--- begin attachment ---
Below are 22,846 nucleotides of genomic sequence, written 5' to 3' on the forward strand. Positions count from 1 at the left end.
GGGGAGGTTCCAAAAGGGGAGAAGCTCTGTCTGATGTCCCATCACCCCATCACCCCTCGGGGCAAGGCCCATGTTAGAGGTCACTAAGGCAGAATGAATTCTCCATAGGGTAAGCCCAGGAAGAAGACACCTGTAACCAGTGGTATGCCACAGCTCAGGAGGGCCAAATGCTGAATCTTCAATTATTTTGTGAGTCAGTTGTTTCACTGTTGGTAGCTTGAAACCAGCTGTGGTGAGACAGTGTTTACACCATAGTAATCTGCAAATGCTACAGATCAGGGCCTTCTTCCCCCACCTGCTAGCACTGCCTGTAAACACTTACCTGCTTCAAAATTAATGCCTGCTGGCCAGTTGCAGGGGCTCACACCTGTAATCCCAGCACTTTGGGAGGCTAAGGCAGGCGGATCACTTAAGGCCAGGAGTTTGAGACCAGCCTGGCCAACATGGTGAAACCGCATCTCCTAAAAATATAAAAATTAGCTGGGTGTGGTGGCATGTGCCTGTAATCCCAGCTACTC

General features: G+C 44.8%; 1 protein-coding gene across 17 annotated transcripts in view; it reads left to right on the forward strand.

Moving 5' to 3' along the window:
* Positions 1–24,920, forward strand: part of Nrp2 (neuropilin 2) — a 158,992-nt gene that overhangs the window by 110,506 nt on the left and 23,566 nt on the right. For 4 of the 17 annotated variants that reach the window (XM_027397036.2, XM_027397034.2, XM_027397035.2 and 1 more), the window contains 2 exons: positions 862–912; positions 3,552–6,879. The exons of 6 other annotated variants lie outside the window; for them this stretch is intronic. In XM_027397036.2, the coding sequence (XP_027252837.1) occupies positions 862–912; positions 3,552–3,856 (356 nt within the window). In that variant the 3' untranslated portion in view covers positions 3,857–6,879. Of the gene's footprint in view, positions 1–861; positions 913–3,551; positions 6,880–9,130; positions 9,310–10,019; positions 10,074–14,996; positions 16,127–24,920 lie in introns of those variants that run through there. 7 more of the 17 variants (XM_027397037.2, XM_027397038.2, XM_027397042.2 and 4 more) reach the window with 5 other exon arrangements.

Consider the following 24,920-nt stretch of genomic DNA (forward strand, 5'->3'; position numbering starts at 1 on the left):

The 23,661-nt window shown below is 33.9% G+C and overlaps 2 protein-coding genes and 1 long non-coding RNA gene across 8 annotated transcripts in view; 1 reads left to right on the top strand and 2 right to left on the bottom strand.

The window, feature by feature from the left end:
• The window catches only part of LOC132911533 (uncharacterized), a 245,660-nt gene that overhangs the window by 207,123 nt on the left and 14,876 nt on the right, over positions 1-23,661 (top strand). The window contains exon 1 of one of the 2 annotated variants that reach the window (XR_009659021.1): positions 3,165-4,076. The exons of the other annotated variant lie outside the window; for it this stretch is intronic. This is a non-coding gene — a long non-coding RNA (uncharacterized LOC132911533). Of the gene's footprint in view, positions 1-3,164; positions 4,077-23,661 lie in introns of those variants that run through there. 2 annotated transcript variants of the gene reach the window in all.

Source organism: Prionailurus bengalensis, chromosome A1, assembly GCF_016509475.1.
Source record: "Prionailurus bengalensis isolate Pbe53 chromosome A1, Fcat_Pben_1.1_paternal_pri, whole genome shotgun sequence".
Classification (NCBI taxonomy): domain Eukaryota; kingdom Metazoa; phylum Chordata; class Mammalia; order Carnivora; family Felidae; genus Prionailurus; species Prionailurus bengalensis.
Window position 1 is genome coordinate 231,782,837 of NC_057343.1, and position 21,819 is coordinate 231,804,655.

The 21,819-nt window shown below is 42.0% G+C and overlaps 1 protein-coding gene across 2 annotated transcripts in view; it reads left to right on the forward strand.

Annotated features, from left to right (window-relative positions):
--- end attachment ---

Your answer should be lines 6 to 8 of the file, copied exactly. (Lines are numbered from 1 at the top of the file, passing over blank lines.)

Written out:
Consider the following 24,920-nt stretch of genomic DNA (forward strand, 5'->3'; position numbering starts at 1 on the left):

The 23,661-nt window shown below is 33.9% G+C and overlaps 2 protein-coding genes and 1 long non-coding RNA gene across 8 annotated transcripts in view; 1 reads left to right on the top strand and 2 right to left on the bottom strand.

The window, feature by feature from the left end: